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ANZ first target in big Aussie class action suit over exception fees

ANZ first target in big Aussie class action suit over exception fees

ANZ first target in big Aussie class action suit over exception fees

ANZ says it will "vigorously defend" itself against a statement of claim filed against it in the Australian courts over allegations it has over charged customers through so-called exception fees.

The bank said it had been served with a statement of claim in what was believed to be part of a class action law suit against 12 banks operating in Australia relating to exception fees by litigation funder IMF. Earlier, the Sydney Morning Herald reported ANZ was likely to face a claim estimated at A$50 million.

Exception fees are avoidable penalty and late fees charged in circumstances such as when customers are overdrawn on the available limit in their account, are late in repaying their account or overdraw on credit cards.

“We recognised that these fees were unpopular with customers," said ANZ Australia CEO Philip Chronican.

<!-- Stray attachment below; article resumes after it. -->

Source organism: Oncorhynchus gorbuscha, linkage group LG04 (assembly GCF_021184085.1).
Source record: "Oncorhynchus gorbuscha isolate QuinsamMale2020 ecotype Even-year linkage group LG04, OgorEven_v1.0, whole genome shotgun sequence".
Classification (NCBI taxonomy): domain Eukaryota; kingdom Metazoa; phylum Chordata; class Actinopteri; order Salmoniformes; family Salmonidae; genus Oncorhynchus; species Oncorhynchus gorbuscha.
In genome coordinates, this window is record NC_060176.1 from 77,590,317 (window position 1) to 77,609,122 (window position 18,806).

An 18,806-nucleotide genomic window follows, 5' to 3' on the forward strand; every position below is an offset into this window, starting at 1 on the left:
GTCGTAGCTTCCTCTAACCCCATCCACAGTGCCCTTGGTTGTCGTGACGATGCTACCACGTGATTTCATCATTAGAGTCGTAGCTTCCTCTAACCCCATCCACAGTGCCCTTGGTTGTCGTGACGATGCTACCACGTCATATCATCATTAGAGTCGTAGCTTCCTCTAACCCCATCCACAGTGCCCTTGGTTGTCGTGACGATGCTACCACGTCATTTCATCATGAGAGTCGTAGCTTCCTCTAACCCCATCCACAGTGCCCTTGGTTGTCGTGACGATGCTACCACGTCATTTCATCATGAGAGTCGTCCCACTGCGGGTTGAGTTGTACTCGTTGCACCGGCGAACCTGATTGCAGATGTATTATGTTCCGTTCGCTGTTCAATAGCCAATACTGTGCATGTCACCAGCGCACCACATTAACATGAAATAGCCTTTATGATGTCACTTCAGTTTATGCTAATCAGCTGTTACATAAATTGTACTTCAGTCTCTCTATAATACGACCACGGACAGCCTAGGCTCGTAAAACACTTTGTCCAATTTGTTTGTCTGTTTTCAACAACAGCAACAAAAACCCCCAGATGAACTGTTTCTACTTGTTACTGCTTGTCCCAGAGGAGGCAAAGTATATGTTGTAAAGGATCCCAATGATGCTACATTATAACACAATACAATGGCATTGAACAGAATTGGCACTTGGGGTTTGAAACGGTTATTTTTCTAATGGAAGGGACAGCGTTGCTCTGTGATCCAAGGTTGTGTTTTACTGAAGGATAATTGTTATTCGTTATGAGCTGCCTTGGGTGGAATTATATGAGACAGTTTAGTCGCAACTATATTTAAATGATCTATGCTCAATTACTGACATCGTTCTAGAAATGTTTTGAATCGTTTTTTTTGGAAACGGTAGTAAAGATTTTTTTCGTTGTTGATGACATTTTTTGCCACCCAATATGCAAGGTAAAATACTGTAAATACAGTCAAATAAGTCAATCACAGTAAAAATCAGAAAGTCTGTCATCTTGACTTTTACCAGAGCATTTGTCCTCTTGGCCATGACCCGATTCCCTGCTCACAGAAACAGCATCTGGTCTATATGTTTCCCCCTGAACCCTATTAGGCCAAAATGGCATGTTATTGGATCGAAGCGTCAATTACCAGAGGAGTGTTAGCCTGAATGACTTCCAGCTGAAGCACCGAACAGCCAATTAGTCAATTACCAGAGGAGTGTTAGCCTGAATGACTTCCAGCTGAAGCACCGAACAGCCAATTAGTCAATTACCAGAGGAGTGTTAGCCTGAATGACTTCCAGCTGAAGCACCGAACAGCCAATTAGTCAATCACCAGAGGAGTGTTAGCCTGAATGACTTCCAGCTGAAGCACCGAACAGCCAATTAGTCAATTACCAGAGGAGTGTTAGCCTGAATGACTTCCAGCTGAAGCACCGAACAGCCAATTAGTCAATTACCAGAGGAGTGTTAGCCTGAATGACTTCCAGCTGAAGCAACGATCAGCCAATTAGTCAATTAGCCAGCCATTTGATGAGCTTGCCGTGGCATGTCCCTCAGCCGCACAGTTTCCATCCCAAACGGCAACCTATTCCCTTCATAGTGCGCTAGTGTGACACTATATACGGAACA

"This is why we took action to simplify fees in line with our customers’ expectations and they have been benefiting from this new fee structure since December 2009. It’s a big leap however for a fee to go from being unpopular to being unlawful. ANZ will be defending this claim vigorously and we plan to hold IMF accountable for the impact of its actions,” Chronican said.

Christchurch law firm Wakefield Associates is eyeing a possible similar case in New Zealand, potentially against ASB, ANZ, BNZ, the National Bank and Westpac, but may be stymied by New Zealand not having legislation that allows class action law suits.

The Reserve Bank of Australia said last year banks over there charged exception fees of almost A$1.2 billion in the 2008 financial year.

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